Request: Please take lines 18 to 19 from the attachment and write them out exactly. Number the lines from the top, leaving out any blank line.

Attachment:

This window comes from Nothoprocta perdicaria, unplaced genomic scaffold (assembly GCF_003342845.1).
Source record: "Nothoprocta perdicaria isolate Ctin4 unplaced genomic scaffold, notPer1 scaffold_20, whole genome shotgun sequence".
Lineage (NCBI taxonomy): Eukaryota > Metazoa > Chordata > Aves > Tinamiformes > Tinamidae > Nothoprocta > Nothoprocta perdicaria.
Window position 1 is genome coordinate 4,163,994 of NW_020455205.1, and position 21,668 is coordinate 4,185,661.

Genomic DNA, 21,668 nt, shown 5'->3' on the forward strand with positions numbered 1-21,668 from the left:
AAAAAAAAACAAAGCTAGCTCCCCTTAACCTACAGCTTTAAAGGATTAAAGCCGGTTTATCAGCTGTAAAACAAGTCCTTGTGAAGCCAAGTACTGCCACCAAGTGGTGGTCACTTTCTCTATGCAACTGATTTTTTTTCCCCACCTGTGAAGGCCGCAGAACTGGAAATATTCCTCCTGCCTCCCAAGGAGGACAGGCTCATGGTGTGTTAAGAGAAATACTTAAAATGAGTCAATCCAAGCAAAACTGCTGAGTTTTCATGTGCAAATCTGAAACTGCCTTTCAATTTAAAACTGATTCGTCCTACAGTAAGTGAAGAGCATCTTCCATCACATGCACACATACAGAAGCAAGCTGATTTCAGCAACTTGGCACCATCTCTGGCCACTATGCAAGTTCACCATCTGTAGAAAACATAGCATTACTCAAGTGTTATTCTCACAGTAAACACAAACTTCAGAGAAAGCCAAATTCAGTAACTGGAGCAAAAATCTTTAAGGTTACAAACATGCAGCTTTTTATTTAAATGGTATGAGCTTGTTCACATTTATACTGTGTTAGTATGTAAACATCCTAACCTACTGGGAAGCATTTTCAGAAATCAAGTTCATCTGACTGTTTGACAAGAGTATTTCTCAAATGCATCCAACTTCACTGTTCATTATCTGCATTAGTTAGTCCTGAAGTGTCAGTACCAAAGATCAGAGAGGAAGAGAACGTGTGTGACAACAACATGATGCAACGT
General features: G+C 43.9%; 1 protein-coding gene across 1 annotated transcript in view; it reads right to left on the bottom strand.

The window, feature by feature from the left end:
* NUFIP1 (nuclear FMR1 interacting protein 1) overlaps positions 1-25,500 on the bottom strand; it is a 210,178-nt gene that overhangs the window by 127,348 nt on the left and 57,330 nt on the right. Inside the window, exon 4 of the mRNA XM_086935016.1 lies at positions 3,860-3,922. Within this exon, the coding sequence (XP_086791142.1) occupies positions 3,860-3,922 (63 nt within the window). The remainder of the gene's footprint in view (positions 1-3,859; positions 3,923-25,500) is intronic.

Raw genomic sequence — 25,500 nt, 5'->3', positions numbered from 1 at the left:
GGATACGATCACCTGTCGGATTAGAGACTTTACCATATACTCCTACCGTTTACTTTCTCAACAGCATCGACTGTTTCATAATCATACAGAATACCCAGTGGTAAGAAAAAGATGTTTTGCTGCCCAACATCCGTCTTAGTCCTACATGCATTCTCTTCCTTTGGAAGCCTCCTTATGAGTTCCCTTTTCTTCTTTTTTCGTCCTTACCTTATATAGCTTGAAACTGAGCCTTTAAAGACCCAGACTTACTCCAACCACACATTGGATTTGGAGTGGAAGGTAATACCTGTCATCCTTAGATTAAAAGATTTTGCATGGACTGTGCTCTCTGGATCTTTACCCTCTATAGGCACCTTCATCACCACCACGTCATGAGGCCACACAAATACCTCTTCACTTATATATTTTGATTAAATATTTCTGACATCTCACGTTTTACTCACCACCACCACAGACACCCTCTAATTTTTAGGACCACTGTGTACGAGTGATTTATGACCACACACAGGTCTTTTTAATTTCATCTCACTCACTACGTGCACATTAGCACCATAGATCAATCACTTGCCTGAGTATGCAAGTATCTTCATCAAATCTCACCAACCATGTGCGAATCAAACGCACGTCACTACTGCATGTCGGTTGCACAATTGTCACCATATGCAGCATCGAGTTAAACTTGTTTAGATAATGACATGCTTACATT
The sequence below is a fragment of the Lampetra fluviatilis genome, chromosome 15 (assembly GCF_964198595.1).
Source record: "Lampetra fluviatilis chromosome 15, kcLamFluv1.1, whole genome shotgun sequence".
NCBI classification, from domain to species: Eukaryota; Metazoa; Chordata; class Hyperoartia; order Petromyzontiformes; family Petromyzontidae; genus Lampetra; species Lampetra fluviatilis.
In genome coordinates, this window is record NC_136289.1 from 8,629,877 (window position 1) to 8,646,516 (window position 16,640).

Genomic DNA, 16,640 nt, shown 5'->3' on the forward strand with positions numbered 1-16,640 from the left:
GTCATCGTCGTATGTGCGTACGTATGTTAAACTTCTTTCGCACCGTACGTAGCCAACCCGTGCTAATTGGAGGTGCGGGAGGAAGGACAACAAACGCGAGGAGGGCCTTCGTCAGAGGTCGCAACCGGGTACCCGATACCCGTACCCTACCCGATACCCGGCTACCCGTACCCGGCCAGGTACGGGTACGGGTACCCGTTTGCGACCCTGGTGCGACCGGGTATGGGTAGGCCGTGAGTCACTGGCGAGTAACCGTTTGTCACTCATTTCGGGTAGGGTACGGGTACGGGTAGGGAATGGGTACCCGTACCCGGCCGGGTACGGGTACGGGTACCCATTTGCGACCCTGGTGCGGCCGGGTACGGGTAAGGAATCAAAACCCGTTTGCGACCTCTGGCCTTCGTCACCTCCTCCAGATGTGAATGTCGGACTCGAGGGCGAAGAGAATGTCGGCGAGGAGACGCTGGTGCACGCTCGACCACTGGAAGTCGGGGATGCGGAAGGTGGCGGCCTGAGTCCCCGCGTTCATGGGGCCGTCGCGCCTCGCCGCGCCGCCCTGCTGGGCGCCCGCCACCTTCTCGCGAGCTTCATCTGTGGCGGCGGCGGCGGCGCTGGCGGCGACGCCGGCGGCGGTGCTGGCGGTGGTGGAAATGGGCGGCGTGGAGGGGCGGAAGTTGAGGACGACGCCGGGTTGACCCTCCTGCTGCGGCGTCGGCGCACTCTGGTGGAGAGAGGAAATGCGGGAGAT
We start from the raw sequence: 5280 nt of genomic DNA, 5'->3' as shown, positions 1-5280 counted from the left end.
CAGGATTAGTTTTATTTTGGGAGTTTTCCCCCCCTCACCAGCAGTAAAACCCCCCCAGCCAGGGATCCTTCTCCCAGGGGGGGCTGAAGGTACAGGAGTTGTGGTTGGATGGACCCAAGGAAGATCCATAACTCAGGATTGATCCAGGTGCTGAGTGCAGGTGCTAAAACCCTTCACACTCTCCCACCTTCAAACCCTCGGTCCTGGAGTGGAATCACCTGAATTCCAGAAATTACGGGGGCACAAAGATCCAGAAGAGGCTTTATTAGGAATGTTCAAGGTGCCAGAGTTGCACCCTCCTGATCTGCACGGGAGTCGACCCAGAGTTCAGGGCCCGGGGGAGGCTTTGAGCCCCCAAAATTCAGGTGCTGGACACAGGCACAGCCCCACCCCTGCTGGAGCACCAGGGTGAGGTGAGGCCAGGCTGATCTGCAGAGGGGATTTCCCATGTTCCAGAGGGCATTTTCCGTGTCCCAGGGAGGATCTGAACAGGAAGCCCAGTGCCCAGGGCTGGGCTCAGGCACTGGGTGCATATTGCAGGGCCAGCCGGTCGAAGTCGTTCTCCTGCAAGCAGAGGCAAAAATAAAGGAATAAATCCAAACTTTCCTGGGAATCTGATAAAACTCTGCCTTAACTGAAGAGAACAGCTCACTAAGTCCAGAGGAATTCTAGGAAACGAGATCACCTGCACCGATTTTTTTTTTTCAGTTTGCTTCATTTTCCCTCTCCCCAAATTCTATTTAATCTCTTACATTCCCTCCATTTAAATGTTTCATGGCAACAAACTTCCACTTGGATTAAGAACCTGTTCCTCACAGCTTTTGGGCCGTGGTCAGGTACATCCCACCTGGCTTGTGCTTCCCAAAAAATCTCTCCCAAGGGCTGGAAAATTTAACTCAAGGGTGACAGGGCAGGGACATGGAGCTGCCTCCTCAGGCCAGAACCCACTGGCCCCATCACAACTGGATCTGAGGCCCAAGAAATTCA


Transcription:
We start from the raw sequence: 5280 nt of genomic DNA, 5'->3' as shown, positions 1-5280 counted from the left end.
CAGGATTAGTTTTATTTTGGGAGTTTTCCCCCCCTCACCAGCAGTAAAACCCCCCCAGCCAGGGATCCTTCTCCCAGGGGGGGCTGAAGGTACAGGAGTTGTGGTTGGATGGACCCAAGGAAGATCCATAACTCAGGATTGATCCAGGTGCTGAGTGCAGGTGCTAAAACCCTTCACACTCTCCCACCTTCAAACCCTCGGTCCTGGAGTGGAATCACCTGAATTCCAGAAATTACGGGGGCACAAAGATCCAGAAGAGGCTTTATTAGGAATGTTCAAGGTGCCAGAGTTGCACCCTCCTGATCTGCACGGGAGTCGACCCAGAGTTCAGGGCCCGGGGGAGGCTTTGAGCCCCCAAAATTCAGGTGCTGGACACAGGCACAGCCCCACCCCTGCTGGAGCACCAGGGTGAGGTGAGGCCAGGCTGATCTGCAGAGGGGATTTCCCATGTTCCAGAGGGCATTTTCCGTGTCCCAGGGAGGATCTGAACAGGAAGCCCAGTGCCCAGGGCTGGGCTCAGGCACTGGGTGCATATTGCAGGGCCAGCCGGTCGAAGTCGTTCTCCTGCAAGCAGAGGCAAAAATAAAGGAATAAATCCAAACTTTCCTGGGAATCTGATAAAACTCTGCCTTAACTGAAGAGAACAGCTCACTAAGTCCAGAGGAATTCTAGGAAACGAGATCACCTGCACCGATTTTTTTTTTTCAGTTTGCTTCATTTTCCCTCTCCCCAAATTCTATTTAATCTCTTACATTCCCTCCATTTAAATGTTTCATGGCAACAAACTTCCACTTGGATTAAGAACCTGTTCCTCACAGCTTTTGGGCCGTGGTCAGGTACATCCCACCTGGCTTGTGCTTCCCAAAAAATCTCTCCCAAGGGCTGGAAAATTTAACTCAAGGGTGACAGGGCAGGGACATGGAGCTGCCTCCTCAGGCCAGAACCCACTGGCCCCATCACAACTGGATCTGAGGCCCAAGAAATTCA